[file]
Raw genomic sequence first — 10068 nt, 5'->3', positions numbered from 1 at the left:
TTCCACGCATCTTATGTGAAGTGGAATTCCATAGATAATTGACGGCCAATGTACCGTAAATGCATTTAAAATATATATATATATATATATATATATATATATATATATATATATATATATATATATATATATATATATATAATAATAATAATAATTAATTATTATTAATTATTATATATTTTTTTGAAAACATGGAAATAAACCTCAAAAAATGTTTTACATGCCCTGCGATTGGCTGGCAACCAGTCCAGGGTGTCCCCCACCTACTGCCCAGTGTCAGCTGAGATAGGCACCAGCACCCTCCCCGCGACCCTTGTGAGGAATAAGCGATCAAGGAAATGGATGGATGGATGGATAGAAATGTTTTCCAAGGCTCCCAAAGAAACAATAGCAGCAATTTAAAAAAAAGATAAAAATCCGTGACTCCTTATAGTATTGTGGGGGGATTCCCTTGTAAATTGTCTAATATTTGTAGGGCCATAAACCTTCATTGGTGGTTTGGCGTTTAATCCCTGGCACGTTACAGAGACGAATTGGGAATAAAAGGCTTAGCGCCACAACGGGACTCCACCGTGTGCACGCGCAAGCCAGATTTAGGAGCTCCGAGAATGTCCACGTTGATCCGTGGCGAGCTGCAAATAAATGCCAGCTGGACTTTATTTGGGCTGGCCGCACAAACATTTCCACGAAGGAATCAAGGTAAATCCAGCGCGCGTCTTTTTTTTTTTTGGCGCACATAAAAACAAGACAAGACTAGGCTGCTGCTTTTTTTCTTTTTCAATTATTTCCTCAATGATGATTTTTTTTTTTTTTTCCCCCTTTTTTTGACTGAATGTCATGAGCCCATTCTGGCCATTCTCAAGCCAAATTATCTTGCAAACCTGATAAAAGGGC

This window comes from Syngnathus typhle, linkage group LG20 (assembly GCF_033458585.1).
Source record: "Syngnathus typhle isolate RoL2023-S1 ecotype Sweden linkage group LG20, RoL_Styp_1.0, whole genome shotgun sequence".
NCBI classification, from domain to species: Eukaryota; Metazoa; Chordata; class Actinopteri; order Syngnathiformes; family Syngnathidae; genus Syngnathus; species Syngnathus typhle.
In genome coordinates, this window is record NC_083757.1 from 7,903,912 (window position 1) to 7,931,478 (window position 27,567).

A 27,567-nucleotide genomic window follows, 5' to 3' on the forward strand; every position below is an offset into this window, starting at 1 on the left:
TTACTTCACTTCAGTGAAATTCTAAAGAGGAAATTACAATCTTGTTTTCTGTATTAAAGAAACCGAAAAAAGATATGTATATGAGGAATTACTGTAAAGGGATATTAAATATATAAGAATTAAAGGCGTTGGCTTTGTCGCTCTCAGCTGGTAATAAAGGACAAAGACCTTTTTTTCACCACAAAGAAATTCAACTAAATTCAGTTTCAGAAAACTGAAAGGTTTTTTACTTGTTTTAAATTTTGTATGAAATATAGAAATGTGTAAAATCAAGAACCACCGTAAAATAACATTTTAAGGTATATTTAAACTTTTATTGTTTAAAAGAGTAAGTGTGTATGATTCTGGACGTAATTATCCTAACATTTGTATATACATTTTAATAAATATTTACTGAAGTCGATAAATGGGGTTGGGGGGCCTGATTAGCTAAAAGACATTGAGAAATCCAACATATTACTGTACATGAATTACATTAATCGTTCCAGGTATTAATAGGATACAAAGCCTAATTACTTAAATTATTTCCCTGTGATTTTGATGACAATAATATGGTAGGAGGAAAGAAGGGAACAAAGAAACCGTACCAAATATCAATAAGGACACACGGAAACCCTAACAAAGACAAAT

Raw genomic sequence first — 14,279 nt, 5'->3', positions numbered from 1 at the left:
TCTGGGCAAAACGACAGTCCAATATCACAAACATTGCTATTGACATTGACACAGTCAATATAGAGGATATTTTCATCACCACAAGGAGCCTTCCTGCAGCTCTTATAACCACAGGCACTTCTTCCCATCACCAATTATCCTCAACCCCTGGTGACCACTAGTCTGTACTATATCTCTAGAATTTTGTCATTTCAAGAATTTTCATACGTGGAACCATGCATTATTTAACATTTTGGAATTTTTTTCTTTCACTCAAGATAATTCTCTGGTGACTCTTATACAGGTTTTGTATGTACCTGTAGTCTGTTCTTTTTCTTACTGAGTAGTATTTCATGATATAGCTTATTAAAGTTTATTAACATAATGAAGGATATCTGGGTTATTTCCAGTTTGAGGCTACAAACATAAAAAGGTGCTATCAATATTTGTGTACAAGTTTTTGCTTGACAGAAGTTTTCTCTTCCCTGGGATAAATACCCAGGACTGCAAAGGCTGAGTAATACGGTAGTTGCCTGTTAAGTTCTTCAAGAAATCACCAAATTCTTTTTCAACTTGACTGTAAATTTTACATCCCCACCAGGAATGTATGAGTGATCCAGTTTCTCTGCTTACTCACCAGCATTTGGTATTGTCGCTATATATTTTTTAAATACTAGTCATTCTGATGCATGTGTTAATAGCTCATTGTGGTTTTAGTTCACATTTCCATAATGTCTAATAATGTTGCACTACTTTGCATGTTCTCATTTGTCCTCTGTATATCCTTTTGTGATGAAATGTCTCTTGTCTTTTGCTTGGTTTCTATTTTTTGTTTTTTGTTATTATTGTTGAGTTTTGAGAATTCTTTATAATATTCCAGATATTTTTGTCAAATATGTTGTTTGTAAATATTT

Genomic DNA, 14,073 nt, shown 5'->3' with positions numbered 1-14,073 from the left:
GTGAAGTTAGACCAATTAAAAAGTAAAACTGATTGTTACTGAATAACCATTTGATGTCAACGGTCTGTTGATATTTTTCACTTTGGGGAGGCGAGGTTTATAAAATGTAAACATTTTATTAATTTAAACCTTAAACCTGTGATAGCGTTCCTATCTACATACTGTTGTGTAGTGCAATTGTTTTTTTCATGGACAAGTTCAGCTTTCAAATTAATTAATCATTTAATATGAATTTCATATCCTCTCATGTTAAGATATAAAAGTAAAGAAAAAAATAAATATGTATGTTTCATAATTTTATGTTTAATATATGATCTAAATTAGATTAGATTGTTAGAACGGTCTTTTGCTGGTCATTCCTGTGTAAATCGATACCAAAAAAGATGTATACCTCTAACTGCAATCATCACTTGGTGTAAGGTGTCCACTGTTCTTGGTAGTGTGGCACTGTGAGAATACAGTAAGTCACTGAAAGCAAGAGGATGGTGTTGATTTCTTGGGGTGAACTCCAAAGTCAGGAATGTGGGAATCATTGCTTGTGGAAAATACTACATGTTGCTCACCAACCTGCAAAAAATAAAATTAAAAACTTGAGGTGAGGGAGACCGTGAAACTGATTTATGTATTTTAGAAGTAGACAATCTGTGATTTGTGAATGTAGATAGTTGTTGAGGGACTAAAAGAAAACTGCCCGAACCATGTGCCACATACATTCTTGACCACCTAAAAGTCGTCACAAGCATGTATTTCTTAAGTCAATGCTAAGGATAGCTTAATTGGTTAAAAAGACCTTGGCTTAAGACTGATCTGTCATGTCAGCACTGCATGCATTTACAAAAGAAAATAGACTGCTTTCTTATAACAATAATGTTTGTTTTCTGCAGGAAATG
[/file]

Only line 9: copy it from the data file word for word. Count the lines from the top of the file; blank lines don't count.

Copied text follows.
Raw genomic sequence first — 14,279 nt, 5'->3', positions numbered from 1 at the left: